Right To Repair

Right to Repair gets major endorsements in Los Angeles

Pressure mounting for action in the Golden State on electronics repair

CC0 | Public Domain

Support is pouring in around California for a pending Right to Repair bill, which would allow Californians to access the parts, tools and information needed to fix their electronics. 

On May 3, the Los Angeles Times editorial board called for lawmakers to advance Senate Bill 244 (Sen. Eggman), which is currently pending in the Senate Appropriations Committee, chaired by Sen. Anthony Portantino. Similar legislation has stalled before the same committee for the last two years

In addition to citing PIRG’s research on how much repair could save consumers, the editorial board noted “The time has come for California lawmakers (looking at you, Sen. Portantino) to stand in support of this important anti-waste effort.” 

This is the third time editorial writers at the LA Times have endorsed Right to Repair. Not only that, but tech columnist Brian Merchant called for progress in a May 12 column entitled “Californians deserve the right to repair their electronics — even if Big Tech hates it.” 

In addition to support from the Times, the Los Angeles Unified School District (LAUSD) wrote a letter on May 11, calling for Sen. Portantino and the Senate Appropriations Committee to advance Right to Repair legislation. In their letter, LAUSD noted that it is “largest consumer of electronic devices for education in the state,” and that “it can be challenging to get the parts or information needed to fix” those devices.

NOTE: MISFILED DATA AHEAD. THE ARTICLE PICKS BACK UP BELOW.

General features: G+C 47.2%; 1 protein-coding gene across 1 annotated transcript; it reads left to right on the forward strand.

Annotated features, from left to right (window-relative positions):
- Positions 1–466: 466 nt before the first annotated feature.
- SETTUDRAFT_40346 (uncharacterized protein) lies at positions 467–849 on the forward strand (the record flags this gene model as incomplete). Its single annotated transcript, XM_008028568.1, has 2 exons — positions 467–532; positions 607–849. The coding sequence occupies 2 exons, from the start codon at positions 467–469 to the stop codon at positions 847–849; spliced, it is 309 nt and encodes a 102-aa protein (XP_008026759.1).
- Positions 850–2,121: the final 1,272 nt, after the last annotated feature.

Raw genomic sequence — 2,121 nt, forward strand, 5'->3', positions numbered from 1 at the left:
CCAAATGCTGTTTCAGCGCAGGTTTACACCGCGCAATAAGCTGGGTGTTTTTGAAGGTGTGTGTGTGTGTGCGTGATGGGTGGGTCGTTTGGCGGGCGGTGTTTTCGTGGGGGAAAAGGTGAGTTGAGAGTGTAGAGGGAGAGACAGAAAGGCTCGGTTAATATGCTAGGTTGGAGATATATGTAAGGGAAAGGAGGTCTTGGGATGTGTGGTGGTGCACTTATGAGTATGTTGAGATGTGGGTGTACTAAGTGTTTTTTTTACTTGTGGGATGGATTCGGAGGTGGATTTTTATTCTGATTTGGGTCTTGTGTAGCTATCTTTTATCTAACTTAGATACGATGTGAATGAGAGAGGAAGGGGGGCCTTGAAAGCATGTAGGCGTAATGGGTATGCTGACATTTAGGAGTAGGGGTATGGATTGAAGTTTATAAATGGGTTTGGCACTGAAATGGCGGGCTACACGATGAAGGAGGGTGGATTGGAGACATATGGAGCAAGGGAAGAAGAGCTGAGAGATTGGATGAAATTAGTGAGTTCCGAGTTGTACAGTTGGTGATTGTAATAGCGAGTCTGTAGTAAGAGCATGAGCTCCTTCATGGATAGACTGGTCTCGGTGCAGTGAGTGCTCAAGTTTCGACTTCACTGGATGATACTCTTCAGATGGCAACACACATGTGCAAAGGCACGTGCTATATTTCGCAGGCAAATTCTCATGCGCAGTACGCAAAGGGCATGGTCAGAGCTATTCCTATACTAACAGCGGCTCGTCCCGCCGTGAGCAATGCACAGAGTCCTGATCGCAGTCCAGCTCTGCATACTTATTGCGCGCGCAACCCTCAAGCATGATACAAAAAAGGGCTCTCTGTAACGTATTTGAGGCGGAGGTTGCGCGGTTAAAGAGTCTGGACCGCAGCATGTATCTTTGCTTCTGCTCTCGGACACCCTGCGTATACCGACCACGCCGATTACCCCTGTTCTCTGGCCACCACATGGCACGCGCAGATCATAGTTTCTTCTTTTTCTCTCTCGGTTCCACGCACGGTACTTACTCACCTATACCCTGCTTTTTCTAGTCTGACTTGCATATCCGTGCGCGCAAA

The Senate Appropriations Committee will hear, and potentially vote on, the pending legislation on May 18. Live in California? Tell your state legislators to support Right to Repair here. 

Tell the FTC: Stand up for Right to Repair

Right to repair

Tell the FTC: Stand up for Right to Repair

It's harder than it should be to fix our stuff. Manufacturers of every electronic product from toasters to tractors create barriers that stymie repair from owners or independent repair businesses. It's fueling a rise in electronic waste, the loss of independent repair businesses -- and ultimately more cost and more waste for consumers.

FTC: I support Right to Repair

See the Campaign

Show More